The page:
Compared to the proportional mechanism’s review ratio of 91%, the exponential mechanism displays a significant drop to 65%.

This is because agents are not reward with enough gain with minimum endeavor. With the increased cost of writing a review, agents give up (action becomes 0) which leads to a sharp drop in review ratio.

Meanwhile, you can see that the action ratio in the proportional mechanism rises from 48% to 58%. Despite the drastic drop in action ratio due to more agents deciding not to write a review (action = 0), the increase in action ratio means that more endeavor was invested in writing a review than before.

When Doubling the Reward Pool

[Left] review ratio, [Right] action ratio

Couldn’t we compensate for low review ratio by increasing the reward pool? This was proven true through our simulation. Similar to the proportional mechanism, an increased reward pool leads to increased review ratio and action ratio.

Yet, the exponential mechanism displayed a more drastic change.

By doubling the reward pool size in the exponential mechanism, the review ratio rose by 21% and the action ratio plunged 25%. This is significant compared to the 6% and 19% rise in the proportional mechanism.

This entails that in the standpoint of the service provider or system designer who provides the reward pool, choosing the exponential mechanism gives them higher efficiency for the buck.

Result of the Uniform Mechanism

[Left] review ratio, [Right] action ratio

The uniform mechanism displayed the highest review ratio, which is because most agents were drawn to writing a review since the system guarantees a certain amount of reward for simply writing a review. However, we anticipated a very low action ratio since the reward is the same regardless of endeavor level. The result shows that all agents invested minimum amount of endeavor, rendering the action ratio to converge around 0.1. In other words, agents were only interested in receiving a reward rather than writing a quality review.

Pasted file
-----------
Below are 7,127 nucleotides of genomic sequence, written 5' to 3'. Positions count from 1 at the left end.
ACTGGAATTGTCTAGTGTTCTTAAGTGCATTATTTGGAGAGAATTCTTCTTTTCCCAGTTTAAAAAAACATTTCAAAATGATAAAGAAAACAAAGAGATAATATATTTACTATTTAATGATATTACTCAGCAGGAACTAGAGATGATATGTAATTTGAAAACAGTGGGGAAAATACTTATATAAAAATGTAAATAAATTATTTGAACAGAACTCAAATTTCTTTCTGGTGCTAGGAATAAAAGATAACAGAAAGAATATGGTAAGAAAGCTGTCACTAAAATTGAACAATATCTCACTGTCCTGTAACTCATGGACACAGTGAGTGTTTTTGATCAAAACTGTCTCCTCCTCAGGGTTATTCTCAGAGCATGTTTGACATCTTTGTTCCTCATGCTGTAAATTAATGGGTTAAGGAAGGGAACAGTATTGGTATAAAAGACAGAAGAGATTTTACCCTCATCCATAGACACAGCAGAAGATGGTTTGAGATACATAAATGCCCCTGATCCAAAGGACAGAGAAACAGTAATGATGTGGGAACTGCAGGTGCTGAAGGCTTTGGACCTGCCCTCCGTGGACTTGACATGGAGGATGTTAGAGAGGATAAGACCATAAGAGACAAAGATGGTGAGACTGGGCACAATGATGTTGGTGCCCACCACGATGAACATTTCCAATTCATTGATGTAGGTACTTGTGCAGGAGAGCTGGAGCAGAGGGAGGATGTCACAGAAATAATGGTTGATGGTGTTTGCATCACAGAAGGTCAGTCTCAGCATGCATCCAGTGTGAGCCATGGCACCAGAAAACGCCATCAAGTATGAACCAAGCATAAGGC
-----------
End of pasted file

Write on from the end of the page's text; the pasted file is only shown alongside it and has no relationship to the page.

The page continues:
When Doubling the Reward Pool

[Left] review ratio, [Right] action ratio

Such problem cannot be solved by increasing the reward pool. It might be effective in attracting participation, but an increased reward pool would attract the very few who did not write reviews or those with low marginal utility.

Meanwhile, there is no change to the action ratio. In the proportional and exponential mechanisms, increasing the reward pool is effective for increasing the action ratio because more agents are incentivized to invest more to gain more. But for the uniform mechanism, only the cost to the agents grows while the reward stays the same — an obvious outcome.

Summary

[Left] review ratio, [Right] action ratio

Let’s compare the graphs above in a same scale. The review ratio was highest in the following order: uniform, proportional, and exponential. However, the action ratio was highest in the exponential mechanism, followed by the proportional and uniform mechanisms.

We can interpret that there is a sort of trade-off between review ratio and action ratio per mechanism. System designers should keep this in mind and select the optimum mechanism that suits their desired ecosystem.